Not fluoridating its water supports South Blount Utility District’s mission of providing the “safest, cleanest and purest” water to its customers, a study found.
Gary McGill of McGill Associates presented to the board Tuesday the findings of his firm’s fluoride literature review and a draft of a “mailer” that could be sent to the district’s customers. The board decided to review the draft and make comments on it at next month’s meeting.
McGill noted fluoride is a “polarizing” issue and said he came to the conclusion by evaluating information by authors with credentials, particularly those in the “scientific, academic and research world.” He added authors with credentials were in the minority when it came to fluoride literature.
“So long as there is uncertainty about risk from fluoridation, some people will not want to accept that risk, and others who favor fluoridation will demand proof of harm beyond a reasonable doubt before they reject it,” McGill read from an Aug. 1, 1988, special report by Chemical and Engineering News, an article he said he found unbiased.
“`A scientific assessment cannot say what degree of adverse effects is acceptable in return for the expected benefits … Those decisions are value judgments, and scientists’ values are no better than everyone else’s.”’
McGill said the board already stated its values by getting its water from the most pristine source it could find and by applying the best technology to it.
“If your values are to provide the safest, cleanest and purest water, you have to decide whether fluoride fits into that,” he said, suggesting the board ask medical professionals — but not practicing doctors or dentists — if they want to see more medical research.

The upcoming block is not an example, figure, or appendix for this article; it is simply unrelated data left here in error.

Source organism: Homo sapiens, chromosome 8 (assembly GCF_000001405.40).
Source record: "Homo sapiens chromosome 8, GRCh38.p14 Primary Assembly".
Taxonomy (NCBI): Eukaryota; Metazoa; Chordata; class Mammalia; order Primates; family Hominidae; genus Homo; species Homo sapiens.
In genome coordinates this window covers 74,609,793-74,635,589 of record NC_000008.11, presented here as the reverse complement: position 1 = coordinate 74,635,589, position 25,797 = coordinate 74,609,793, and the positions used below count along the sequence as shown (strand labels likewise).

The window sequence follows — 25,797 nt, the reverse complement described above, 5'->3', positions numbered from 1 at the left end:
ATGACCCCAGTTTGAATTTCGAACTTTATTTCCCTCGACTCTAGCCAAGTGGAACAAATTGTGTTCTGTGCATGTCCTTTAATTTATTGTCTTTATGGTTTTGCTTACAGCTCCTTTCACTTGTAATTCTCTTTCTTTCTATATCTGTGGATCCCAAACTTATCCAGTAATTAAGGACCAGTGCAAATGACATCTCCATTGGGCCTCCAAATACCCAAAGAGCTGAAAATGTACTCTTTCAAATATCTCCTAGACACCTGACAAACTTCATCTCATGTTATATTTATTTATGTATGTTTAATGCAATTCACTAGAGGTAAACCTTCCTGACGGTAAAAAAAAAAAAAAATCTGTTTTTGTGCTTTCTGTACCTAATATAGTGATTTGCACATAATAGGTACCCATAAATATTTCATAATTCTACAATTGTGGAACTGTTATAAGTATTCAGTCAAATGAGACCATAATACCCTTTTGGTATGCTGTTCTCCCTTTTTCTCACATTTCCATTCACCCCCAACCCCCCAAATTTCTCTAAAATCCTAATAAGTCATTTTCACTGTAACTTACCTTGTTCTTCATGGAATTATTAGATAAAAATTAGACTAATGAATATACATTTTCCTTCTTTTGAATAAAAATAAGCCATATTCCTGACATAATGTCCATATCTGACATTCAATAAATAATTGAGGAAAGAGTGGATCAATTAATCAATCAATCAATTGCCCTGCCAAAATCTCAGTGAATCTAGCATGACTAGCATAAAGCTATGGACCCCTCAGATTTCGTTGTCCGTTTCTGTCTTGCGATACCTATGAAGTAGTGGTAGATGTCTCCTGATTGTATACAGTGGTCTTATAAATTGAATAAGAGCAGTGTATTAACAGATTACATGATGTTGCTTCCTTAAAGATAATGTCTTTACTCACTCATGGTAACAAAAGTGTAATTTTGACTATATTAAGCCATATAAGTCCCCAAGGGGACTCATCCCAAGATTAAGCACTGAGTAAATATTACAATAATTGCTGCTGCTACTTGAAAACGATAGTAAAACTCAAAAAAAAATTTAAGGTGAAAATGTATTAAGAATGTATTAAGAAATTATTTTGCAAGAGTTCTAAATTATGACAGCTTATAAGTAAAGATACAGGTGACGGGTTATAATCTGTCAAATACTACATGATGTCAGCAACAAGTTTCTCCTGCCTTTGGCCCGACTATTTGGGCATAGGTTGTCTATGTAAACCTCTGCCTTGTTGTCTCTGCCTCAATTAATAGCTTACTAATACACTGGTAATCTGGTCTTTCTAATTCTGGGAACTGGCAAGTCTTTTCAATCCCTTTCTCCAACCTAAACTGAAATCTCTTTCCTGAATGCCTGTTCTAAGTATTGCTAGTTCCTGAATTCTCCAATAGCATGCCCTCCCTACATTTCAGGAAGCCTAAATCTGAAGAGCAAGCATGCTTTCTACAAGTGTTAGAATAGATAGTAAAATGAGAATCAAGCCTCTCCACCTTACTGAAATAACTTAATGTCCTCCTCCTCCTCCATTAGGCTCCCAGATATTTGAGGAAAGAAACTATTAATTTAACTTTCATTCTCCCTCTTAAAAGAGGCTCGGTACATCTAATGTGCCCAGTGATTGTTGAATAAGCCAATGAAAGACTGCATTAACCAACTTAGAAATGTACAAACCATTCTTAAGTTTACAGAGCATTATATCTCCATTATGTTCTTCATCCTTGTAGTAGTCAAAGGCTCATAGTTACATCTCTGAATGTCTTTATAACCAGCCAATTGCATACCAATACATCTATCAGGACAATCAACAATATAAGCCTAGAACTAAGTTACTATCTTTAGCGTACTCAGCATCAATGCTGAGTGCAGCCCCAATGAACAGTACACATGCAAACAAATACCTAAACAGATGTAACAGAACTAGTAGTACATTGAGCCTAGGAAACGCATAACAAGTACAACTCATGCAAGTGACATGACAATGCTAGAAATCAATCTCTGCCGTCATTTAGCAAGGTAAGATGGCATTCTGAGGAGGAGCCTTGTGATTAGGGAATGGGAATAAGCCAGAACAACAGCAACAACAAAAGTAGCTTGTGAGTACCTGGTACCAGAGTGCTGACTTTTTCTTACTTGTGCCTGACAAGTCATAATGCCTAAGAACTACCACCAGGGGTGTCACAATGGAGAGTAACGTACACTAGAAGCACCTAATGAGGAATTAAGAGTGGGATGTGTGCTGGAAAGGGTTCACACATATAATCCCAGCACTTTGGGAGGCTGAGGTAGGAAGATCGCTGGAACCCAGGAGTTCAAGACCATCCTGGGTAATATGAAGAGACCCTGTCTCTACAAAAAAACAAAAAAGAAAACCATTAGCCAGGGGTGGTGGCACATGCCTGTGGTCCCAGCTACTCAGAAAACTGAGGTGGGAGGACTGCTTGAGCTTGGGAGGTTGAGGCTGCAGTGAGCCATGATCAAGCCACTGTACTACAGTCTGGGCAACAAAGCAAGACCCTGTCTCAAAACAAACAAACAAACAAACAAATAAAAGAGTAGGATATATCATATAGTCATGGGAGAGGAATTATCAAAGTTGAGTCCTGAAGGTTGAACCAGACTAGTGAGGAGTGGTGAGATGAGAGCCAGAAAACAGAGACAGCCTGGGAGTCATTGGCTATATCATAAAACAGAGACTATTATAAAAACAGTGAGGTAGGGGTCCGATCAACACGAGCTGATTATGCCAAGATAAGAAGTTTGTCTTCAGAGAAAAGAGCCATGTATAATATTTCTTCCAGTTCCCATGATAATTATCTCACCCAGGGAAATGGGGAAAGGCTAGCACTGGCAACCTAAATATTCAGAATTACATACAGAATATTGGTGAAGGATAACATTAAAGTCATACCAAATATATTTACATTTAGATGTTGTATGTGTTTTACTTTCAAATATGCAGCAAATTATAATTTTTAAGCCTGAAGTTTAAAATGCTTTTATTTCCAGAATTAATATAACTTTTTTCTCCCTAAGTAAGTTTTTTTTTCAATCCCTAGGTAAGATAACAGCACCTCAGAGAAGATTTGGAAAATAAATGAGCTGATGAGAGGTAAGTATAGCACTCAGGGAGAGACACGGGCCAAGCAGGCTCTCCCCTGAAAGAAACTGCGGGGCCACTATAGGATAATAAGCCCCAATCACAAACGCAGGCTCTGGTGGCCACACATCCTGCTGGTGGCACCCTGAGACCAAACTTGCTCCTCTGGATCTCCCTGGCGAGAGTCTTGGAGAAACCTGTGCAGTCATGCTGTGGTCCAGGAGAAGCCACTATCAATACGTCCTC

“My opinion is that until you get that and feel like you have digested it, I’m not so sure you should change your values at this point,” McGill said.
Rex Ogle Jr., a customer who collected 300 signatures in support of fluoridation, told the board an opinion from McGill Associates is not what the board asked for when it voted in February to pay the firm to $2,400 to conduct the study. He asked to see the draft and left after receiving no answer from the board, calling his fight for fluoride “an uphill battle.”
“I’m checking alternatives to get the board recalled or removed,” he said on his way out. “You are not doing for the community; you are doing for personal reasons.”
After Ogle left, board vice president Virginia Morton said the draft should be shared with the public, but stressed that it is just a draft.
“It may not even say what we want it to say,” she said.
In an e-mail sent after the meeting, Blount County Health Department Director Micky Roberts challenged the study’s conclusions.
“I think consumers should call for being shown the `more objective review’ methodology and/or process and who deemed what was `more credible scientific information,”’ he wrote.
“There is no credible evidence that fluoride causes these problems at 1 (part per million) or what is recommended. So then the Centers for Disease Control and Prevention, the American Dental Association, the Tennessee Department of Health, the East Tennessee Regional Health Office and the Blount County Health Department — are none credible?”